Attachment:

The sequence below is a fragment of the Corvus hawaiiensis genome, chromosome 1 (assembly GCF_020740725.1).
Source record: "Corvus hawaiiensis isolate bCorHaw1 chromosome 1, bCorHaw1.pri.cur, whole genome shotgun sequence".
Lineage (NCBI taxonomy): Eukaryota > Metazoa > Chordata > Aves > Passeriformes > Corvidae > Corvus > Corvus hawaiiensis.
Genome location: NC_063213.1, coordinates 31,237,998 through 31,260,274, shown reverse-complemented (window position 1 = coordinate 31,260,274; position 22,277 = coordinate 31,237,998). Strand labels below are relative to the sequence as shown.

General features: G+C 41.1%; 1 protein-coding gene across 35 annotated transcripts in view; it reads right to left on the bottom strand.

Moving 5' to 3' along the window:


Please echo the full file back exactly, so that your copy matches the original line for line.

The sequence below is a fragment of the Corvus hawaiiensis genome, chromosome 1 (assembly GCF_020740725.1).
Source record: "Corvus hawaiiensis isolate bCorHaw1 chromosome 1, bCorHaw1.pri.cur, whole genome shotgun sequence".
Lineage (NCBI taxonomy): Eukaryota > Metazoa > Chordata > Aves > Passeriformes > Corvidae > Corvus > Corvus hawaiiensis.
Genome location: NC_063213.1, coordinates 31,237,998 through 31,260,274, shown reverse-complemented (window position 1 = coordinate 31,260,274; position 22,277 = coordinate 31,237,998). Strand labels below are relative to the sequence as shown.

General features: G+C 41.1%; 1 protein-coding gene across 35 annotated transcripts in view; it reads right to left on the bottom strand.

Moving 5' to 3' along the window: